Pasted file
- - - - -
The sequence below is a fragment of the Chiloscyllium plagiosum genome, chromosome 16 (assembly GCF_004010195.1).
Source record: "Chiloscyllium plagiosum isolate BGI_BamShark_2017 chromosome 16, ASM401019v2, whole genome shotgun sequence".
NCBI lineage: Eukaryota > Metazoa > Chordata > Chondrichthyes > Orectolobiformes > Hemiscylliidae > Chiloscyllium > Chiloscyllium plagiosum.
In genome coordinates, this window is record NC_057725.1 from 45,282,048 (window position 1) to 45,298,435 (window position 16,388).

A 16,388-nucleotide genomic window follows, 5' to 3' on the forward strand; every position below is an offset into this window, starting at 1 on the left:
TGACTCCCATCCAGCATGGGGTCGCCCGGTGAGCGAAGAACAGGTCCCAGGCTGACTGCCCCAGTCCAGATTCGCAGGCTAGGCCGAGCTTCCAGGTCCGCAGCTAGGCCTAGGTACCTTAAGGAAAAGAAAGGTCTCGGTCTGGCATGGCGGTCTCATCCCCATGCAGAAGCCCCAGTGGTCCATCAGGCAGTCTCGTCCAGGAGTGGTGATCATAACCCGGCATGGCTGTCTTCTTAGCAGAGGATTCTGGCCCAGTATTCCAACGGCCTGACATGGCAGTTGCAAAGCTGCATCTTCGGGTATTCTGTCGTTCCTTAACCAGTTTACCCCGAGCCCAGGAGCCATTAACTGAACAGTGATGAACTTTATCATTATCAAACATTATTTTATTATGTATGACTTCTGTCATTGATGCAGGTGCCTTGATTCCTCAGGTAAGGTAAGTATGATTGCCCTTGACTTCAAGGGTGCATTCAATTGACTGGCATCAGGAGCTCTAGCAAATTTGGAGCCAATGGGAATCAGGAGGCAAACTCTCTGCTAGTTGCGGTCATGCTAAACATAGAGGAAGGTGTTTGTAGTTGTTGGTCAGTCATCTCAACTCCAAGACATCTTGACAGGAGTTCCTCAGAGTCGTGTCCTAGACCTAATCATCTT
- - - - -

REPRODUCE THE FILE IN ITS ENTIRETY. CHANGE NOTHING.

The sequence below is a fragment of the Chiloscyllium plagiosum genome, chromosome 16 (assembly GCF_004010195.1).
Source record: "Chiloscyllium plagiosum isolate BGI_BamShark_2017 chromosome 16, ASM401019v2, whole genome shotgun sequence".
NCBI lineage: Eukaryota > Metazoa > Chordata > Chondrichthyes > Orectolobiformes > Hemiscylliidae > Chiloscyllium > Chiloscyllium plagiosum.
In genome coordinates, this window is record NC_057725.1 from 45,282,048 (window position 1) to 45,298,435 (window position 16,388).

A 16,388-nucleotide genomic window follows, 5' to 3' on the forward strand; every position below is an offset into this window, starting at 1 on the left:
TGACTCCCATCCAGCATGGGGTCGCCCGGTGAGCGAAGAACAGGTCCCAGGCTGACTGCCCCAGTCCAGATTCGCAGGCTAGGCCGAGCTTCCAGGTCCGCAGCTAGGCCTAGGTACCTTAAGGAAAAGAAAGGTCTCGGTCTGGCATGGCGGTCTCATCCCCATGCAGAAGCCCCAGTGGTCCATCAGGCAGTCTCGTCCAGGAGTGGTGATCATAACCCGGCATGGCTGTCTTCTTAGCAGAGGATTCTGGCCCAGTATTCCAACGGCCTGACATGGCAGTTGCAAAGCTGCATCTTCGGGTATTCTGTCGTTCCTTAACCAGTTTACCCCGAGCCCAGGAGCCATTAACTGAACAGTGATGAACTTTATCATTATCAAACATTATTTTATTATGTATGACTTCTGTCATTGATGCAGGTGCCTTGATTCCTCAGGTAAGGTAAGTATGATTGCCCTTGACTTCAAGGGTGCATTCAATTGACTGGCATCAGGAGCTCTAGCAAATTTGGAGCCAATGGGAATCAGGAGGCAAACTCTCTGCTAGTTGCGGTCATGCTAAACATAGAGGAAGGTGTTTGTAGTTGTTGGTCAGTCATCTCAACTCCAAGACATCTTGACAGGAGTTCCTCAGAGTCGTGTCCTAGACCTAATCATCTT